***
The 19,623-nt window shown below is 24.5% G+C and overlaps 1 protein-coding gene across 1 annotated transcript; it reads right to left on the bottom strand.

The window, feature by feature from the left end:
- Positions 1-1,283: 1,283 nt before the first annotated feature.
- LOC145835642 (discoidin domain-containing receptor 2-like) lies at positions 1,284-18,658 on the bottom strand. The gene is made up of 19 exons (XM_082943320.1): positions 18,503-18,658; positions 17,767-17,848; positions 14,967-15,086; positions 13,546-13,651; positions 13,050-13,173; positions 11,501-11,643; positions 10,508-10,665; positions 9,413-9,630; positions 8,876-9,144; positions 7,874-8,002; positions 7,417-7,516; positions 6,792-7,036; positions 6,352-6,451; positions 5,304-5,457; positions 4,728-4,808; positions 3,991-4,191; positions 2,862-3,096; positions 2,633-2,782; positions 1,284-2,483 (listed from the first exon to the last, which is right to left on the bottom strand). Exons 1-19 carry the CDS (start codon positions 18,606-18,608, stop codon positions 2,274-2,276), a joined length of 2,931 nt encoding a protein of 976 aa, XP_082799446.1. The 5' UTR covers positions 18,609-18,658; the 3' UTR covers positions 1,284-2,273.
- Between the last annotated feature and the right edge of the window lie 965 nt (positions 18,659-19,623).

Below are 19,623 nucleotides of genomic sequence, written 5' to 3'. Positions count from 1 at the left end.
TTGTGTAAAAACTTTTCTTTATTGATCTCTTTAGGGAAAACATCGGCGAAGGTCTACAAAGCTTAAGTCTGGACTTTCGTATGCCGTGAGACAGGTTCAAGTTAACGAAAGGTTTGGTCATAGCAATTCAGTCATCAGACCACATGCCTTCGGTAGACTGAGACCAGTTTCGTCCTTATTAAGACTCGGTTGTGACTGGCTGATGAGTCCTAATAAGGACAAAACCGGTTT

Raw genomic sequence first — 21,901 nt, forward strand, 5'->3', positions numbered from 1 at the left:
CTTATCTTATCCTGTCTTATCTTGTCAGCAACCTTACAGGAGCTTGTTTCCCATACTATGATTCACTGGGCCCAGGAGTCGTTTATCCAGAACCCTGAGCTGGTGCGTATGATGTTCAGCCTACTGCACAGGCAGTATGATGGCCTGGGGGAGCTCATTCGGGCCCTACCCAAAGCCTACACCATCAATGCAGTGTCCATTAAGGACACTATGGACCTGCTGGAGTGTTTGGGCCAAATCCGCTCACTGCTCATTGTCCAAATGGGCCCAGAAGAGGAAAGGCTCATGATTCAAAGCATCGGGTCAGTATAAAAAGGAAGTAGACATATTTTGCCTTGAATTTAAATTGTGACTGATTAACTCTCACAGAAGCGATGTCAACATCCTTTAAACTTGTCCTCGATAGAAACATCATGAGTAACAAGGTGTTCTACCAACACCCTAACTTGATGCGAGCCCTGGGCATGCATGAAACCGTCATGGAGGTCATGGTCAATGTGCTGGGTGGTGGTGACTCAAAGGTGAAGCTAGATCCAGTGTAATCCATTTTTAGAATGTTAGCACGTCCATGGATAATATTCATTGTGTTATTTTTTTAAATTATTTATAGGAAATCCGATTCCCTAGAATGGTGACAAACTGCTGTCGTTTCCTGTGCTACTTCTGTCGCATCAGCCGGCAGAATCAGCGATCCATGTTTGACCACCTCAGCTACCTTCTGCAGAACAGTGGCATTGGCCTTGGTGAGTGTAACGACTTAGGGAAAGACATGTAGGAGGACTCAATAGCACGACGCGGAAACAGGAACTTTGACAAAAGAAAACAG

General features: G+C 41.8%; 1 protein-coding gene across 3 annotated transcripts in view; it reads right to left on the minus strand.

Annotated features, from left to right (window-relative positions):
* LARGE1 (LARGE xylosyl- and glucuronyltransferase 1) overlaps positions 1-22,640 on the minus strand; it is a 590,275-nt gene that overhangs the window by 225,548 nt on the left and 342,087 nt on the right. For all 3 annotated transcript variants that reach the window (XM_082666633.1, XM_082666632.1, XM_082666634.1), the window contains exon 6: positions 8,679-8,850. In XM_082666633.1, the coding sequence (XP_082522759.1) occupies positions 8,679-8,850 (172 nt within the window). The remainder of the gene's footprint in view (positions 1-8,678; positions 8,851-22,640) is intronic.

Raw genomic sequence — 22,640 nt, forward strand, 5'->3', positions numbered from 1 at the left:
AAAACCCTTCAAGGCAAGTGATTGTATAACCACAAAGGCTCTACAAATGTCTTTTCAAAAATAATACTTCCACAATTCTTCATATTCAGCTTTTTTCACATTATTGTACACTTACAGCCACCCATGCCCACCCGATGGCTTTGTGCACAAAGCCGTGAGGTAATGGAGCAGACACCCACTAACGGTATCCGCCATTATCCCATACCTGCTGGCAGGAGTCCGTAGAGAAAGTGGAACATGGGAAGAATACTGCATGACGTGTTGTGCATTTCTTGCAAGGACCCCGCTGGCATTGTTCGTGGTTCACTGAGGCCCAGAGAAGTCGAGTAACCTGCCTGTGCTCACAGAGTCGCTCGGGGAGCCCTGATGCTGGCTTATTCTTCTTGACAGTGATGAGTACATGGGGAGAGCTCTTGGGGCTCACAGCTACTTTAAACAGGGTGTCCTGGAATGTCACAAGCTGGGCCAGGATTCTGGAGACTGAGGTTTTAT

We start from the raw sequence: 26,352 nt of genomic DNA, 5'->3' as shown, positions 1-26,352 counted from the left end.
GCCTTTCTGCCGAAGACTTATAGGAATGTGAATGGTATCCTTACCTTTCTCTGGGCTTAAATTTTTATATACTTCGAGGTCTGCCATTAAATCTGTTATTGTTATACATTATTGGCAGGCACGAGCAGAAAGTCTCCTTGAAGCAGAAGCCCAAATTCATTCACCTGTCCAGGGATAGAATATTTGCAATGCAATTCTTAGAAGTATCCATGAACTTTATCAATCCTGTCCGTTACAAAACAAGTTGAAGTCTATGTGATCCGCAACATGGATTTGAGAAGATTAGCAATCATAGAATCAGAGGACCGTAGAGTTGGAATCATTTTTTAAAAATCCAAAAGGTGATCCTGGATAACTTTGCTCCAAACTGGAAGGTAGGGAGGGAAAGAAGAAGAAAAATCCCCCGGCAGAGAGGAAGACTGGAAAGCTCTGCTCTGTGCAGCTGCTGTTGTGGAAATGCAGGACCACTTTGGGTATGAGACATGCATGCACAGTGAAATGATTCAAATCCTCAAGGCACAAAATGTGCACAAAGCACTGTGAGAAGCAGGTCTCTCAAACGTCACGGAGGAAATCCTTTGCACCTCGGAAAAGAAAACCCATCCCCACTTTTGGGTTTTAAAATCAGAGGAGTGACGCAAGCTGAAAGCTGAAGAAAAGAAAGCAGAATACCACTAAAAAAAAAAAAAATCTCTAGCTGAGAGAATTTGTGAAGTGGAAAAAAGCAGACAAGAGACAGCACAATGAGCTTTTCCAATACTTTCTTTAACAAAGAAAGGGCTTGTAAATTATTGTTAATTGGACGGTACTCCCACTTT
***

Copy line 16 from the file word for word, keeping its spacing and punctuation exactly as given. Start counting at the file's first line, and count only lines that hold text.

GCCTTTCTGCCGAAGACTTATAGGAATGTGAATGGTATCCTTACCTTTCTCTGGGCTTAAATTTTTATATACTTCGAGGTCTGCCATTAAATCTGTTATTGTTATACATTATTGGCAGGCACGAGCAGAAAGTCTCCTTGAAGCAGAAGCCCAAATTCATTCACCTGTCCAGGGATAGAATATTTGCAATGCAATTCTTAGAAGTATCCATGAACTTTATCAATCCTGTCCGTTACAAAACAAGTTGAAGTCTATGTGATCCGCAACATGGATTTGAGAAGATTAGCAATCATAGAATCAGAGGACCGTAGAGTTGGAATCATTTTTTAAAAATCCAAAAGGTGATCCTGGATAACTTTGCTCCAAACTGGAAGGTAGGGAGGGAAAGAAGAAGAAAAATCCCCCGGCAGAGAGGAAGACTGGAAAGCTCTGCTCTGTGCAGCTGCTGTTGTGGAAATGCAGGACCACTTTGGGTATGAGACATGCATGCACAGTGAAATGATTCAAATCCTCAAGGCACAAAATGTGCACAAAGCACTGTGAGAAGCAGGTCTCTCAAACGTCACGGAGGAAATCCTTTGCACCTCGGAAAAGAAAACCCATCCCCACTTTTGGGTTTTAAAATCAGAGGAGTGACGCAAGCTGAAAGCTGAAGAAAAGAAAGCAGAATACCACTAAAAAAAAAAAAAATCTCTAGCTGAGAGAATTTGTGAAGTGGAAAAAAGCAGACAAGAGACAGCACAATGAGCTTTTCCAATACTTTCTTTAACAAAGAAAGGGCTTGTAAATTATTGTTAATTGGACGGTACTCCCACTTT